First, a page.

As 2013 comes to an end, I look forward with the promise and hope of experiencing more.  

This week's big questions: What's your story? How have your experiences shaped you?   


Monday, December 16th:  Holiday Musical 7pm at WCAC Grades K, 2, 4
Monday, December 16th: 3:45pm 1:1 Tech Meeting
Tuesday, December 17th:  Admin Meeting 9am
Tuesday, December 17th:  Select Choir 9am assembly in Gym
Tuesday, December 17th:  Grade 3 Trip to Optimist Arena
Wednesday, December 18th:  Assembly Grades K-2, (Mrs. Kelly is leading the assembly)
Wednesday, December 18th:  Grade 1 Trip to Optimist Arena
Thursday, December 19th:  Grade 4 Caroling at Arbor Oaks
Thursday, December 19th:  1:15 Crisis Response Meeting
Thursday, December 19th:  Holiday Parties beginning in the PM
Thursday, December 19th: Board Meeting 6:30pm
Friday, December 20th:  7:40am Staff Holiday Breakfast


The Bully To Close To Home (An Absolute Must Read!) @handsfreemama

The Forgotten Ones +Josh Stumpenhorst @stumpteacher (Another Must Read!)

Crazy Enough +Brad Wilson @dreambition (Another Must Read! I encourage you to take the time to listen to the Podcast, read the post and watch the video at the end of the blog.)


Terrific Video Featuring Things To Think About App by @dreambition

Beasts of the Beat "Bully Song" @JoeVercellino (Best if you read Brad's post titled "Crazy Enough")

Silent Night Game at Taylor University...nothing like this in sports! (2 min)

Flocabulary - Solar System (3 min) Cool video that students would enjoy.

Saturday, December 7, 2013

The Big Picture

Last week my oldest son Drew asked me a question.  Drew came up to me and said, "Why are so many people in the World bad?"  

I paused and I knew that I could not just feed Drew a line.  I thought about it and I told Drew that people tend to be selfish, which turns to greed or power hungry.  I then decided to use it as a teachable moment and talk with him about random acts of kindness, but more importantly an attitude of serving.  

Drew listened and he seemed satisfied by my response.  Over time I will see what effect our conversation has on him.

This conversation was ringing in my ears as I sat down to listen to Colonel Athens at #MEMSPA2013 on Friday.  Colonel Athens is a retired Navy officer.  I assumed he was going to talk about leadership, but he took it to a different level.  Colonel Athens began by telling us that he asks three questions to any one he interviews.  I perked up and listened intently, the first was:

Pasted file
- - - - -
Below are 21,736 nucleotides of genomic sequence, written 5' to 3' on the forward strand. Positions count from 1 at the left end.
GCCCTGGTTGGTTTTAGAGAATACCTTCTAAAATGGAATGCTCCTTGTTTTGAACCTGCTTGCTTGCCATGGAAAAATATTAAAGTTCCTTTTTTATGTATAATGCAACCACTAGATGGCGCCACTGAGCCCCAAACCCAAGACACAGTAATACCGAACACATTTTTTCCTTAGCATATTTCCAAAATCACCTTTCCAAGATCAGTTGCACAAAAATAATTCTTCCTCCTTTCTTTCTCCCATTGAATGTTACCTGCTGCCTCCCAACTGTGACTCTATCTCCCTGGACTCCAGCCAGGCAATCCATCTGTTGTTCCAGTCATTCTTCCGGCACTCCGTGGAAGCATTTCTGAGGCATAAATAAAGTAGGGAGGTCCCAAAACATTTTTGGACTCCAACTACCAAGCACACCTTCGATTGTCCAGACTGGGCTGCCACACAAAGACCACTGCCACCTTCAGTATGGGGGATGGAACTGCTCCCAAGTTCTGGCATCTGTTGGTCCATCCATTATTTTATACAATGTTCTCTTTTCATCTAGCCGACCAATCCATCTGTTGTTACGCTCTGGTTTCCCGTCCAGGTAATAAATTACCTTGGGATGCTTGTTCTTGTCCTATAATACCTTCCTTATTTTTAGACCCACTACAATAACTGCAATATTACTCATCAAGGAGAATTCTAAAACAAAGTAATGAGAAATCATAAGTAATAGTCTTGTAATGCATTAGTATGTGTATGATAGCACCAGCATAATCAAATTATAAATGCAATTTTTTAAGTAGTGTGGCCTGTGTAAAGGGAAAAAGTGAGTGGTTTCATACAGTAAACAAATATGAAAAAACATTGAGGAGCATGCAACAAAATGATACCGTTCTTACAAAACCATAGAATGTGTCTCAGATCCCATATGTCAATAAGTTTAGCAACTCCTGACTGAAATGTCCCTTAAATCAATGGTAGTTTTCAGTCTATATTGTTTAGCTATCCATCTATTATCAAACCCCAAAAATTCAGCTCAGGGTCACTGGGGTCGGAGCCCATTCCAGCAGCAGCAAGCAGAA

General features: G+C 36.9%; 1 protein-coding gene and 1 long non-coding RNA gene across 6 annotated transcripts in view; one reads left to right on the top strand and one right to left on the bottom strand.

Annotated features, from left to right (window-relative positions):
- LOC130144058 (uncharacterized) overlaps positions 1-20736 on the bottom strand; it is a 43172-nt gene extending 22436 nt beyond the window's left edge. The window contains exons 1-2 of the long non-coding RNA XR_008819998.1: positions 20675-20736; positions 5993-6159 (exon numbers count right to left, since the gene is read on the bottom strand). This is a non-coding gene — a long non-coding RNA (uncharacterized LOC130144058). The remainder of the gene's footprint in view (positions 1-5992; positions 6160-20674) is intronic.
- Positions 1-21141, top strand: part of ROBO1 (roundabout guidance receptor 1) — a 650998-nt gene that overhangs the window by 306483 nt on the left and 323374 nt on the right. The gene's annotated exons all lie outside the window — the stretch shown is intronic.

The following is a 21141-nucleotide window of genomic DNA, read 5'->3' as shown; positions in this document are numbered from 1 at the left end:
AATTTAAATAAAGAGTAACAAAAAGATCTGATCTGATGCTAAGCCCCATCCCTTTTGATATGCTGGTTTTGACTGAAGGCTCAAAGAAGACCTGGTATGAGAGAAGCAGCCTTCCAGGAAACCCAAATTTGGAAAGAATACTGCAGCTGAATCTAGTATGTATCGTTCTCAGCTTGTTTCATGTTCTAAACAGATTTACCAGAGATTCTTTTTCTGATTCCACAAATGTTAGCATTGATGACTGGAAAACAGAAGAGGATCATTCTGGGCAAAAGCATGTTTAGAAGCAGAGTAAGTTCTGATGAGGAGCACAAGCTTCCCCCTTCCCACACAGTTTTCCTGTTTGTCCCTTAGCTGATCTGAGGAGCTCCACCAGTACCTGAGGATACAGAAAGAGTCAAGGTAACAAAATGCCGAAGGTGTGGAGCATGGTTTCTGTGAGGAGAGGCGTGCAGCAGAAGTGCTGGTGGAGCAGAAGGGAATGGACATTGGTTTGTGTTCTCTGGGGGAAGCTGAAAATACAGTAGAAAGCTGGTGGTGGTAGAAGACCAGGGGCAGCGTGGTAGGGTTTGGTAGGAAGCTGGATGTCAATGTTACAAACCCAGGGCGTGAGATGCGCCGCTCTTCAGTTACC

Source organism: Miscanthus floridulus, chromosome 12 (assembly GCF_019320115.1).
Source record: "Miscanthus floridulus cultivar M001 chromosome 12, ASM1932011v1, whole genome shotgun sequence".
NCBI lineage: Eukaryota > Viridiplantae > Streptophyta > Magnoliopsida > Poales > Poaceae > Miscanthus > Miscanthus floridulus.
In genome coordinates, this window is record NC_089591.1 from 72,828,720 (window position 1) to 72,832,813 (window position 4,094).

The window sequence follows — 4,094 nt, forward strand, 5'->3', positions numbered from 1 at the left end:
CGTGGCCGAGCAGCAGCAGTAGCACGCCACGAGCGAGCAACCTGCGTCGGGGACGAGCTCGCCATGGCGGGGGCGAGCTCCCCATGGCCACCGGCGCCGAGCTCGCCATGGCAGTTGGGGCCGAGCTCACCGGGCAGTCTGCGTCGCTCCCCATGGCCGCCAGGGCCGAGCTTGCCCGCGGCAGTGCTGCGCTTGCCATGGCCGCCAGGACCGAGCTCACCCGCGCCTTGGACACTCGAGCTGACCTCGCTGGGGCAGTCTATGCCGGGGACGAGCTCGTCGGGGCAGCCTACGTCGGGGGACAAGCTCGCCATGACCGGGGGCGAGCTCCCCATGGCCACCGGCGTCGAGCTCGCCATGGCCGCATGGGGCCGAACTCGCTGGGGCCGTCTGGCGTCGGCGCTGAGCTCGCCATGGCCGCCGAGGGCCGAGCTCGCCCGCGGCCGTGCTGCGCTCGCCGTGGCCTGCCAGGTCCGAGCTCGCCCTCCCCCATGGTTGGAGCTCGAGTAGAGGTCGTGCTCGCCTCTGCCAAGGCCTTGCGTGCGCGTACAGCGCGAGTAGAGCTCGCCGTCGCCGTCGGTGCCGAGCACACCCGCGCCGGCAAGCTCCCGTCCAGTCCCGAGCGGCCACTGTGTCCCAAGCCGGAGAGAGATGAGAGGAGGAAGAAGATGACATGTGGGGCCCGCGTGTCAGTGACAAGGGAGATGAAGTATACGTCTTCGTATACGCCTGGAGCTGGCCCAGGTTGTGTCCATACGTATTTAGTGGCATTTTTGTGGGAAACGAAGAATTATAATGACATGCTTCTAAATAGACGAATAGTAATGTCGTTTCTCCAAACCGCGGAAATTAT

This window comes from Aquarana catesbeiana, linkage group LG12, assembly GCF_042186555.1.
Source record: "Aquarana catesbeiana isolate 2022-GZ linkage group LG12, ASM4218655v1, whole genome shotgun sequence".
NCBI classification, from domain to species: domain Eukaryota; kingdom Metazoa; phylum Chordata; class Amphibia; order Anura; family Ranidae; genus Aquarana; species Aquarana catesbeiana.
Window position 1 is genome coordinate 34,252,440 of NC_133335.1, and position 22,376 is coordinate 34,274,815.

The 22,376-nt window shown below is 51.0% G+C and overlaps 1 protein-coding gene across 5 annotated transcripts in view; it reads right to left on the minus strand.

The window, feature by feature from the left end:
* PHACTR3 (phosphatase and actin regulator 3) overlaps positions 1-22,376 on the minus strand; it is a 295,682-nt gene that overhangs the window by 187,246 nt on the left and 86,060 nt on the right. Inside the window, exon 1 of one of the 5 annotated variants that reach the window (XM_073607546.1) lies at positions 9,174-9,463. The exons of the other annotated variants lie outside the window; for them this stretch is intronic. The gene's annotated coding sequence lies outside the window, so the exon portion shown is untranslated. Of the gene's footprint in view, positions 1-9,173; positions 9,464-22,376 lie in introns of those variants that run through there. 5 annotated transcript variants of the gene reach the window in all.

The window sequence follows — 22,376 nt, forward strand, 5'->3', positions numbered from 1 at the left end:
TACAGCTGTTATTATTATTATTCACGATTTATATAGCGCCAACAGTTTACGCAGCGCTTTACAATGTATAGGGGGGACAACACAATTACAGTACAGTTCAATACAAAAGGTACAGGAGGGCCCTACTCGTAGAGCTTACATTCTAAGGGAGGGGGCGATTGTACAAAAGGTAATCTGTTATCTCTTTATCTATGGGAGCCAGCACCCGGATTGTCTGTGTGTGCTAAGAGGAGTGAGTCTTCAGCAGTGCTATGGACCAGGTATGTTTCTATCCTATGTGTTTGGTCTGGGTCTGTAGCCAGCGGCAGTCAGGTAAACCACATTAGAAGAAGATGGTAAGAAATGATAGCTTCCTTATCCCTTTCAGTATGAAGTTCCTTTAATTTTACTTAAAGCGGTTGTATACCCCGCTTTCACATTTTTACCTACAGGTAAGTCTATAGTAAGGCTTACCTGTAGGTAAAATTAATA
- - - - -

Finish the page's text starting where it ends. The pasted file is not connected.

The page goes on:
Do you know your job or are you striving to learn it?  I thought this was an ideal question.  I thought, how would I answer this? 

If you have a growth mindset and you are a life long learner you know exactly how you'd answer.  As an interviewing tool this tells you a lot.  I also thought it was a good question for an experienced individual as well.  It promotes thought and gives insight into the person's frame of mind.  The next two questions brought me to the big picture.  

Colonel Athens asked, "Will you make the hard decision even if it costs you personally?"  He also asked, "Do you care about us as much as you do yourself?"

These questions speak to a serving attitude.  The true BIG PICTURE!  Whether you are an educator, in the military or even working in business the way you answer will tell about your mindset and personality.  Colonel Athens spoke of serving, putting the mission and vision above everything else.  I thought to myself, what would my staff say?  What would our community say?  I know what I would hope they would say, but I believe some would think I'm out for personal growth.  The truth is, I know some people think, "I'm that guy".  Some may even think I blog or tweet just to bloviate.  Experience tells most people that you will never please everyone, I don't believe we should try.  I listened to Colonel Athens and his message focused on servitude.